Melbourne : Researchers, including one of Indian-origin, claim to have developed the world’s first robotic surgical system that can give surgeons the sense of touch while they conduct keyhole surgery using a computer.
The HeroSurg robot is a major breakthrough to current technology, which now limits robotic surgery to the sense of sight, and means laparoscopic or keyhole/micro surgery will be safer and more accurate than ever before by reducing trauma and lowering risk of blood loss and infection.
HeroSurg was developed by engineers from Deakin University in Australia and Harvard University in the US, along with Suren Krishnan from the Royal Adelaide Hospital and an Honorary Professor at Institute for Intelligent Systems Research and Innovation (IISRI).
Krishnan said Hero Surg’s addition of the sense of touch, provided through technology known as haptic feedback, would lead to better patient outcomes.”The major drawback of the current system is the lack of tactile feedback,” Krishnan said.
“Tactile feedback allows a surgeon to differentiate between tissues and to ‘feel’ delicate tissues weakened by infection or inflammation and dissect them more carefully. Tactile feedback will allow us to use finer and more delicate sutures in microsurgery,” he said.
Krishnan said the haptics technology would also improve the ability to distinguish between tissues involved with cancer from normal tissue.
The project’s lead researcher Mohsen Moradi Dalvand, a visiting scholar at Harvard, said the haptic feedback improved safety and allowed specific manoeuvres and diagnoses to be performed with greater confidence.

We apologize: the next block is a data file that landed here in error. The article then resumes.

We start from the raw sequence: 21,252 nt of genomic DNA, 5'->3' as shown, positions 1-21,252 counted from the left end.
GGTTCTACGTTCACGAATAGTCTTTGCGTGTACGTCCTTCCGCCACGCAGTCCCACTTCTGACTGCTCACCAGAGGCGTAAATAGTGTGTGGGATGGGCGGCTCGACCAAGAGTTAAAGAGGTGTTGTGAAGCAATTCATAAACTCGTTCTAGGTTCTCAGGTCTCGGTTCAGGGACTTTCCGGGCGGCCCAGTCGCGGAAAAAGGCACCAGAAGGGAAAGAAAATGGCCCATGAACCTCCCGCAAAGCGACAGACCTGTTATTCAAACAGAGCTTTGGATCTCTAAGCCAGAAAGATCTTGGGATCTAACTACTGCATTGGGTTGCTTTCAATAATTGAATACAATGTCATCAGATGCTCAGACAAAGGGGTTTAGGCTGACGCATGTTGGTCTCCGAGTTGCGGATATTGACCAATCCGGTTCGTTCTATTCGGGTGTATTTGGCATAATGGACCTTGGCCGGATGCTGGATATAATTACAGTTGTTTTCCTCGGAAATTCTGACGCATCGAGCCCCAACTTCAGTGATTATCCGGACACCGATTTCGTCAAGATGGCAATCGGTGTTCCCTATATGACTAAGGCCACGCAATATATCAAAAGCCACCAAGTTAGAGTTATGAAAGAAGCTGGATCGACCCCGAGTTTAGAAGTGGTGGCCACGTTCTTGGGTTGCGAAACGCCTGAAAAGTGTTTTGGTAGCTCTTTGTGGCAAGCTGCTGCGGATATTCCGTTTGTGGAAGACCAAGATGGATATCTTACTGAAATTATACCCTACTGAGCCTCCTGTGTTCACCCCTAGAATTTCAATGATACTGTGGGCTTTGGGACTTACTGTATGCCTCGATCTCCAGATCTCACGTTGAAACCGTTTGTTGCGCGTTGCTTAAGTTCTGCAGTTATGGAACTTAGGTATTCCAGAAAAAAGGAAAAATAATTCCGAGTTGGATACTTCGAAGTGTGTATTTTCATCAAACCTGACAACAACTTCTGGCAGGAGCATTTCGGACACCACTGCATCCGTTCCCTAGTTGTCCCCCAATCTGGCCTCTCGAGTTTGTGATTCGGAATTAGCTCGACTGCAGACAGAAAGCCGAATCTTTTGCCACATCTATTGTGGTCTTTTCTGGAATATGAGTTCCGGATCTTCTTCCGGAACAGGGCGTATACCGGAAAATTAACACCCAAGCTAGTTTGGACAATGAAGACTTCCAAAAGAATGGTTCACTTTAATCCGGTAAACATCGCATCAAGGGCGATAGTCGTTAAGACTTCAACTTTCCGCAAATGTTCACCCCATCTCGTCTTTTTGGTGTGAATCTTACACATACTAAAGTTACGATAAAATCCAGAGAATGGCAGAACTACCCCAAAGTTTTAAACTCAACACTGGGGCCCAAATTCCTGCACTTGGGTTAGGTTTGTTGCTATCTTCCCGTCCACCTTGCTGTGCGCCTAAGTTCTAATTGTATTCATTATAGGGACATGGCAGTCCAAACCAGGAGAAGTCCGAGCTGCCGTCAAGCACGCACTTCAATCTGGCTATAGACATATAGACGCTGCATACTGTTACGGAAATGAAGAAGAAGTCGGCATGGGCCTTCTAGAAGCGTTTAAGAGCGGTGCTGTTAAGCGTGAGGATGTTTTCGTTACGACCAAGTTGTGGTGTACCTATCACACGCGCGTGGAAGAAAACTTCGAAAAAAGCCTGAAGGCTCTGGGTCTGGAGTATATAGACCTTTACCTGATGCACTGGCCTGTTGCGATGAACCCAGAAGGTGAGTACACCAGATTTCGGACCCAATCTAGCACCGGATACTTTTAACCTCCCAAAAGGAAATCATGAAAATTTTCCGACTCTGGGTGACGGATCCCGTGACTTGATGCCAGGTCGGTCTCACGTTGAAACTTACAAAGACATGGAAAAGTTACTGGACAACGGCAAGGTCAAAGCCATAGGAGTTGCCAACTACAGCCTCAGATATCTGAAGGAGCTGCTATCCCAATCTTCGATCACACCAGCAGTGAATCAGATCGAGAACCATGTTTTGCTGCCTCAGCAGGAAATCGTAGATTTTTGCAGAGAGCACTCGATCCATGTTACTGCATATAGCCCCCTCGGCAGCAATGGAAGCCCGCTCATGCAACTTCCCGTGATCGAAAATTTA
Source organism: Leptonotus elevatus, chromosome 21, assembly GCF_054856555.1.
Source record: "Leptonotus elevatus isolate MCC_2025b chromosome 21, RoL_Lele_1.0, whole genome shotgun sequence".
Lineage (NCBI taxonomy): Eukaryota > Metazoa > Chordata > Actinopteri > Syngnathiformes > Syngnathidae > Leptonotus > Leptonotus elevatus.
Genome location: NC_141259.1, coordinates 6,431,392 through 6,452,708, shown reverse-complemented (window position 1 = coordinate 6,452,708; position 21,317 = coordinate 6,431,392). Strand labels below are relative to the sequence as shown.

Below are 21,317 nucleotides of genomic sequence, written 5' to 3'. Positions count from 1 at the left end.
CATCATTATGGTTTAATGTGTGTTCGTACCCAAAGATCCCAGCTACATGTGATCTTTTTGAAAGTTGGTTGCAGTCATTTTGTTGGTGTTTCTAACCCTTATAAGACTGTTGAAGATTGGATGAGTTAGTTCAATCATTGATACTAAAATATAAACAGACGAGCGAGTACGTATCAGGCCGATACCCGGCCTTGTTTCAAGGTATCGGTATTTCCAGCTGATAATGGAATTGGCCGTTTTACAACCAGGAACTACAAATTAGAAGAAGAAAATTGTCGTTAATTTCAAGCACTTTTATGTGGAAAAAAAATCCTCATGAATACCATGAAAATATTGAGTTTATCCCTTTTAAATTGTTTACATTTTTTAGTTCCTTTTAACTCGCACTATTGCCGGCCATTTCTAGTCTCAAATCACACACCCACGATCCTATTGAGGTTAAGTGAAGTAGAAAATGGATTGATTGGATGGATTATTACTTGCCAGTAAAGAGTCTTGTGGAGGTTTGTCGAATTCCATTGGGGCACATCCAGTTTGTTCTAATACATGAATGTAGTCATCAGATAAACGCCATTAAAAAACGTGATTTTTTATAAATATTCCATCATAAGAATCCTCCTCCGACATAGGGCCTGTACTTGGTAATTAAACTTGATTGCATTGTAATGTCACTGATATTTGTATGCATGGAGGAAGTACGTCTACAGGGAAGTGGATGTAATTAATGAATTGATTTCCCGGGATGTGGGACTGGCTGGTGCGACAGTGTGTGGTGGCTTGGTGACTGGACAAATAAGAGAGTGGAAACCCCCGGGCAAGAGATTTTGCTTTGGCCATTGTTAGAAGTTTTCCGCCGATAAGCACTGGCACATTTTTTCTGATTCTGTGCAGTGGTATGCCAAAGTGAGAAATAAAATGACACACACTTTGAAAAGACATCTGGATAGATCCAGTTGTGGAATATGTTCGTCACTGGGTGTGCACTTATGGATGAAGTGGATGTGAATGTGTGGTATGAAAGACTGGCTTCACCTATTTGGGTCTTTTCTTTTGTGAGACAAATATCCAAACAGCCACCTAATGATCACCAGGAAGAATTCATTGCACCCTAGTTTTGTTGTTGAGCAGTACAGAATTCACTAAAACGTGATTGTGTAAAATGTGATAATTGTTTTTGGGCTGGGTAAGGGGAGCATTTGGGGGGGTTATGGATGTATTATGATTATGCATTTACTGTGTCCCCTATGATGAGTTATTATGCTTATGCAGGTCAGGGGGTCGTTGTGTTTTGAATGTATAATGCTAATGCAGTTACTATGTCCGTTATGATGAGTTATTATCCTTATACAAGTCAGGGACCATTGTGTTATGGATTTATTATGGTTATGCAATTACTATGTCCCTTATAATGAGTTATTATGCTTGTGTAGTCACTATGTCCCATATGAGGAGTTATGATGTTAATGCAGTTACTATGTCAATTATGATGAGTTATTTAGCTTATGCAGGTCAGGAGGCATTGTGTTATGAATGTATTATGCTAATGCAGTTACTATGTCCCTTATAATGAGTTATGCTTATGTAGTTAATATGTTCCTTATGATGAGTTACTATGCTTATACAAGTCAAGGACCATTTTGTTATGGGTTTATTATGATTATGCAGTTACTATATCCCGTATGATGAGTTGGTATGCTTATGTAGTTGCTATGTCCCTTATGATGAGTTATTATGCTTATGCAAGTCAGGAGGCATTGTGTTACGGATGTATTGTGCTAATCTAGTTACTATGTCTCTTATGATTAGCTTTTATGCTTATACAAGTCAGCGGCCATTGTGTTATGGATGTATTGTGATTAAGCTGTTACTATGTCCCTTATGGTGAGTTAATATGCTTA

“HeroSurg’s unique features which allow it to overcome many of the limitations of existing robotic laparoscopic systems, include collision avoidance capability, modularity and automatic patient/bed adjustment,” Dalvand said.
“The automatic collision avoidance enables surgeons to operate with peace of mind and confidence that there will be no collision with instruments, the robot’s arms, or the laparoscope with the patient,” he said. Other unique HeroSurg features include high-resolution 3D images, an increased range of motion for the surgeon, and a more ergonomic workstation console.
“HeroSurg will assist surgeons to perform demanding surgical procedures with comfort, accuracy and safety by providing real-time collision avoidance for medical instruments, and stereo-endoscopic vision,” Dalvand said.
He added that the extra real-time 3D virtual Hero Surg would help the surgeon identify the position relationship of the instruments and laparoscope. IISRI Director Professor Saeid Nahavandi said HeroSurg could be used remotely, with the surgeon potentially thousands of kilometres away from the actual theatre.
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